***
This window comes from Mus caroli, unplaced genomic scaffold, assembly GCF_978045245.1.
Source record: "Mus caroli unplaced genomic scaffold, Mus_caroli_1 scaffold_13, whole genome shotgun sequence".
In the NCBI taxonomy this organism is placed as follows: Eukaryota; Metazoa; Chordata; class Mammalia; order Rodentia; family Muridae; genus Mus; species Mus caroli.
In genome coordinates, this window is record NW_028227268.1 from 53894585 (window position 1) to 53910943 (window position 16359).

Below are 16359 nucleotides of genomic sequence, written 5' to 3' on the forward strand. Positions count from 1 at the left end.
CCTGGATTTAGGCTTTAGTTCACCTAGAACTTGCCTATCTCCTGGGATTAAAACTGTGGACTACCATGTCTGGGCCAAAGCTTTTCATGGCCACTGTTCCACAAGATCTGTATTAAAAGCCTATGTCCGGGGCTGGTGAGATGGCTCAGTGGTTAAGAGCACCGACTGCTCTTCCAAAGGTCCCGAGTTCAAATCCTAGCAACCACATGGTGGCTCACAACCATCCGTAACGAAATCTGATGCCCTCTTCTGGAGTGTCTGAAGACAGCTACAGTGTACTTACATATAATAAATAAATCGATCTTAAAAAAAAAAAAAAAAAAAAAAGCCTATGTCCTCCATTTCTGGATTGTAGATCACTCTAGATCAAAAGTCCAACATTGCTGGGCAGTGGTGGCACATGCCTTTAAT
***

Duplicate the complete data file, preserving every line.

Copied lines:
This window comes from Mus caroli, unplaced genomic scaffold, assembly GCF_978045245.1.
Source record: "Mus caroli unplaced genomic scaffold, Mus_caroli_1 scaffold_13, whole genome shotgun sequence".
In the NCBI taxonomy this organism is placed as follows: Eukaryota; Metazoa; Chordata; class Mammalia; order Rodentia; family Muridae; genus Mus; species Mus caroli.
In genome coordinates, this window is record NW_028227268.1 from 53894585 (window position 1) to 53910943 (window position 16359).

Below are 16359 nucleotides of genomic sequence, written 5' to 3' on the forward strand. Positions count from 1 at the left end.
CCTGGATTTAGGCTTTAGTTCACCTAGAACTTGCCTATCTCCTGGGATTAAAACTGTGGACTACCATGTCTGGGCCAAAGCTTTTCATGGCCACTGTTCCACAAGATCTGTATTAAAAGCCTATGTCCGGGGCTGGTGAGATGGCTCAGTGGTTAAGAGCACCGACTGCTCTTCCAAAGGTCCCGAGTTCAAATCCTAGCAACCACATGGTGGCTCACAACCATCCGTAACGAAATCTGATGCCCTCTTCTGGAGTGTCTGAAGACAGCTACAGTGTACTTACATATAATAAATAAATCGATCTTAAAAAAAAAAAAAAAAAAAAAAGCCTATGTCCTCCATTTCTGGATTGTAGATCACTCTAGATCAAAAGTCCAACATTGCTGGGCAGTGGTGGCACATGCCTTTAAT